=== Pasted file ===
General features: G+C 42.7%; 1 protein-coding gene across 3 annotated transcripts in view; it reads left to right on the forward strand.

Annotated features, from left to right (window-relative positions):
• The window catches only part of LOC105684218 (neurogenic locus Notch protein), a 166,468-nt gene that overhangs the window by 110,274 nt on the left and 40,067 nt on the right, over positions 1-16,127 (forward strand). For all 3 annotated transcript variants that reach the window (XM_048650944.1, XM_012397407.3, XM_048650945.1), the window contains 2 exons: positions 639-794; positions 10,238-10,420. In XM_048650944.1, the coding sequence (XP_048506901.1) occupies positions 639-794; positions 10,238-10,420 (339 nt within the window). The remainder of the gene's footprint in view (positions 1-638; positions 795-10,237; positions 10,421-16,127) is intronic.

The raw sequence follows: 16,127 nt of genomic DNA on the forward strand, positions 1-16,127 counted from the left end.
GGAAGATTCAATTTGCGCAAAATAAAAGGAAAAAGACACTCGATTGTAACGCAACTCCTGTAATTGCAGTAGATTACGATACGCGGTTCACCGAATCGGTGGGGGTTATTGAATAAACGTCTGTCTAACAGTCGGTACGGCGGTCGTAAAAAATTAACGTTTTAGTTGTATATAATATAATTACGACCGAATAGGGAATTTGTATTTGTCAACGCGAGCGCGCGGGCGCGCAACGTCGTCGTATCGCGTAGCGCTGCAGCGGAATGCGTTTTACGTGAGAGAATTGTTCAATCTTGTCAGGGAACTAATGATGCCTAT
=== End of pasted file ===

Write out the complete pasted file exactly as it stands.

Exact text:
General features: G+C 42.7%; 1 protein-coding gene across 3 annotated transcripts in view; it reads left to right on the forward strand.

Annotated features, from left to right (window-relative positions):
• The window catches only part of LOC105684218 (neurogenic locus Notch protein), a 166,468-nt gene that overhangs the window by 110,274 nt on the left and 40,067 nt on the right, over positions 1-16,127 (forward strand). For all 3 annotated transcript variants that reach the window (XM_048650944.1, XM_012397407.3, XM_048650945.1), the window contains 2 exons: positions 639-794; positions 10,238-10,420. In XM_048650944.1, the coding sequence (XP_048506901.1) occupies positions 639-794; positions 10,238-10,420 (339 nt within the window). The remainder of the gene's footprint in view (positions 1-638; positions 795-10,237; positions 10,421-16,127) is intronic.

The raw sequence follows: 16,127 nt of genomic DNA on the forward strand, positions 1-16,127 counted from the left end.
GGAAGATTCAATTTGCGCAAAATAAAAGGAAAAAGACACTCGATTGTAACGCAACTCCTGTAATTGCAGTAGATTACGATACGCGGTTCACCGAATCGGTGGGGGTTATTGAATAAACGTCTGTCTAACAGTCGGTACGGCGGTCGTAAAAAATTAACGTTTTAGTTGTATATAATATAATTACGACCGAATAGGGAATTTGTATTTGTCAACGCGAGCGCGCGGGCGCGCAACGTCGTCGTATCGCGTAGCGCTGCAGCGGAATGCGTTTTACGTGAGAGAATTGTTCAATCTTGTCAGGGAACTAATGATGCCTAT